Now that winter is fully underway, those of us with older houses are probably starting to hear the familiar popping and cracking characteristic of winter nights. If this is your first year in an old house, don't be alarmed! Most of the noises that a house makes in the winter can be explained quite simply, and they aren't a problem. A house is made of all sorts of different materials, and as they cool during a cold winter night they expand and contract at different rates, causing them to rub against each other. If the sound you're hearing goes on all day, or doesn't sound like popping and cracking, you may have some repair work to do. If you're worried about a noise and you can't determine what's causing it, your first step should be to get a home inspection in order to find out what's going on.
Knocking, clanking or gurgling from your heating system
A little knocking and clanking when you turn on your heating system - especially if you use a water boiler - is pretty much par for the course. As the hot water moves through your system, pipes expand and knock against walls and each other. Bill Richardson, former president of the American Society of Home Inspectors, warned BobVila.com that if the knocking and clanking is coming from inside the boiler itself, you may have a bigger problem. This could mean that your circulator pump is about to fail, he said, which means you'll have to get it repaired as soon as possible.
If you hear gurgling from inside your radiator - kind of like the sound you make when you're gargling mouthwash - it could be that your radiator isn't pitched right, says This Old House. Thankfully, this is a relatively easy fix - just put some shims under the radiator legs to make sure that the steam is going toward the steam trap.
Moaning, scratching or clattering
Depending on where the noise is coming from, this could be a couple of different things. If you hear a deep moaning or clattering coming from the outside of your house on windy days, what's most likely happening is that your vent dampers are getting old, says HouseLogic. The vents to the outside of your house for things like the laundry exhaust have dampers, which are meant to keep cold air from getting back into the house via the same opening. When they get old, they tend to flap about, making a clattering noise and letting air back into the house. The only thing to do here is to get new dampers. They'll set you back about $85, but they're most likely worth it for the saved heating costs and better sleep you'll get.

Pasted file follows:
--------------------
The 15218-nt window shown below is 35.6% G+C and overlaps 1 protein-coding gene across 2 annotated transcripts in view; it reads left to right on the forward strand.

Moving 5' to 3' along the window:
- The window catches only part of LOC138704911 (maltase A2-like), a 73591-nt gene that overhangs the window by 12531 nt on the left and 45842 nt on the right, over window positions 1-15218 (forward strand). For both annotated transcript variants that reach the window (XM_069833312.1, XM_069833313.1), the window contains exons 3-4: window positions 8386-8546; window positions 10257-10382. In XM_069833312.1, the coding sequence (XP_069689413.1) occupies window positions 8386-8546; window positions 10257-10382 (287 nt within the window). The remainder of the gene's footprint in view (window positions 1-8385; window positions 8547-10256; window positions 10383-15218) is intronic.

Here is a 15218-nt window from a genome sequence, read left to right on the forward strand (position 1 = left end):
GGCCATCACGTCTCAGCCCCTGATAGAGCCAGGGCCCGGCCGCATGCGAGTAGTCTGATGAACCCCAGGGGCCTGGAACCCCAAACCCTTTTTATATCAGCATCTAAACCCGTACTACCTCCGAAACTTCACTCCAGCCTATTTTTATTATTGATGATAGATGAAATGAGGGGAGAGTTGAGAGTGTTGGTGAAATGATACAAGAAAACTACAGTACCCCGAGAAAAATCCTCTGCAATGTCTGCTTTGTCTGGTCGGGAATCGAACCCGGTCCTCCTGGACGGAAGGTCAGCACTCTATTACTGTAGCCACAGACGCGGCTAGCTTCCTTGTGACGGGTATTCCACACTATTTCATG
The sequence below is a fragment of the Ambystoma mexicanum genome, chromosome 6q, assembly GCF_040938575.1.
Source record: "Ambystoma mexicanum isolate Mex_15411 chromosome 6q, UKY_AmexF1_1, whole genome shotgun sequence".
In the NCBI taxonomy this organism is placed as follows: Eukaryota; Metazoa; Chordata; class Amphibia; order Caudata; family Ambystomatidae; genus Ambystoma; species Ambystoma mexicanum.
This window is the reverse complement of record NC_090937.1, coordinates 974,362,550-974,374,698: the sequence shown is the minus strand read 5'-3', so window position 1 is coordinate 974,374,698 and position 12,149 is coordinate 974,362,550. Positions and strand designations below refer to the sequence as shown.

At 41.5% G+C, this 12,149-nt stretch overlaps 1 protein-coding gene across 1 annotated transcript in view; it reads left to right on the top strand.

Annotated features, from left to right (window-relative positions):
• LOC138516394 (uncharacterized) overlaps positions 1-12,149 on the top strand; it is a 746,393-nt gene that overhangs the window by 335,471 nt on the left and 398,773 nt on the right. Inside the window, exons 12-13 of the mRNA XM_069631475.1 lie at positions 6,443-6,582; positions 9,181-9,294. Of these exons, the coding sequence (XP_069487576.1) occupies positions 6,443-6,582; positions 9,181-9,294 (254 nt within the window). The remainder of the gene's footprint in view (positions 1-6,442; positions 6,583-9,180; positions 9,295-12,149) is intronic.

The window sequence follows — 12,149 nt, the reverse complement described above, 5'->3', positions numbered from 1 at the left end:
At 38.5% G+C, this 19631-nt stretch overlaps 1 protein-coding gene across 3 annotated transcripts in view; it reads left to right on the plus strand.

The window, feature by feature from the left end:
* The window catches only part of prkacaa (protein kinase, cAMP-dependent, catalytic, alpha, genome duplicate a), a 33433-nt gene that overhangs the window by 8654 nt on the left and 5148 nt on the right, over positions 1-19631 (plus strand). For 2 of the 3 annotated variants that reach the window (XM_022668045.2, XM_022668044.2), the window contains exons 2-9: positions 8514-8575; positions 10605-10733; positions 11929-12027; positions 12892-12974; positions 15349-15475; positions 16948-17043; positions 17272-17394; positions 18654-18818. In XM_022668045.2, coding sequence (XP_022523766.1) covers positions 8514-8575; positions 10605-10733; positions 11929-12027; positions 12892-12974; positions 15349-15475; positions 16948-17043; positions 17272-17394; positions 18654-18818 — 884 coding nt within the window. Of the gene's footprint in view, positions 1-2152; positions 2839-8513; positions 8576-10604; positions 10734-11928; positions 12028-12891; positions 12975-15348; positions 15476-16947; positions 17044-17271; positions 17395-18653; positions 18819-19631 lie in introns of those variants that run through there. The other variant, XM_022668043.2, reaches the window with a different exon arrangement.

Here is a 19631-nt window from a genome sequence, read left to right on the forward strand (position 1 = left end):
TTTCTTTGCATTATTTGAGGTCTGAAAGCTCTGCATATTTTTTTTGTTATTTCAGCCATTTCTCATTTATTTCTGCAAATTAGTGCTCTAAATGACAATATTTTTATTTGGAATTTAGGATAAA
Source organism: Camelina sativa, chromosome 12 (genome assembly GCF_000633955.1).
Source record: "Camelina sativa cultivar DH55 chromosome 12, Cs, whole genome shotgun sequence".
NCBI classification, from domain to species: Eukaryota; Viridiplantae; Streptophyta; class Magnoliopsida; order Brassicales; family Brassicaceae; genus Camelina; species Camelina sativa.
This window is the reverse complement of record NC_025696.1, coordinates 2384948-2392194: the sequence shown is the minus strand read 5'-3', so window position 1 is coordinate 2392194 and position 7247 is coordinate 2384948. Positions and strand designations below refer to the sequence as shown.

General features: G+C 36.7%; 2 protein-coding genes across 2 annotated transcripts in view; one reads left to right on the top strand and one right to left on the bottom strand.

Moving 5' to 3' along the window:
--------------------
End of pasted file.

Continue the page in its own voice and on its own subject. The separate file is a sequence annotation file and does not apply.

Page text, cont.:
If you hear any of these noises coming from inside your walls or in your attic, especially scratching, you might have a more immediate problem. Animals love to get inside houses to get out of the cold, and they can steal insulation to make nests or even chew through electrical wires, potentially starting a fire. Check for animal droppings in all the usual places and either set traps or call a professional. After that, make sure you figure out where they got in and seal it up - you don't want more animals to take their place.
If you hear running water inside your house, but no one has a tap open, you could have an immediate problem. Cold weather can freeze pipes solid, causing them to burst. Once a pipe has burst in your wall or ceiling, water will start flowing freely as soon as it thaws. To check, find your water mains and shut it off. If the sound stops, you've got a leak. There isn't much you can do yourself to fix this problem, unfortunately, unless you're extremely handy. Call a plumber right away.
Once you've solved your problem, or if you can't find out what a noise is, it's time for a home inspection. A qualified home inspection professional can diagnose your problem, recommend solutions that will save you money, and notice potential problems before you do.
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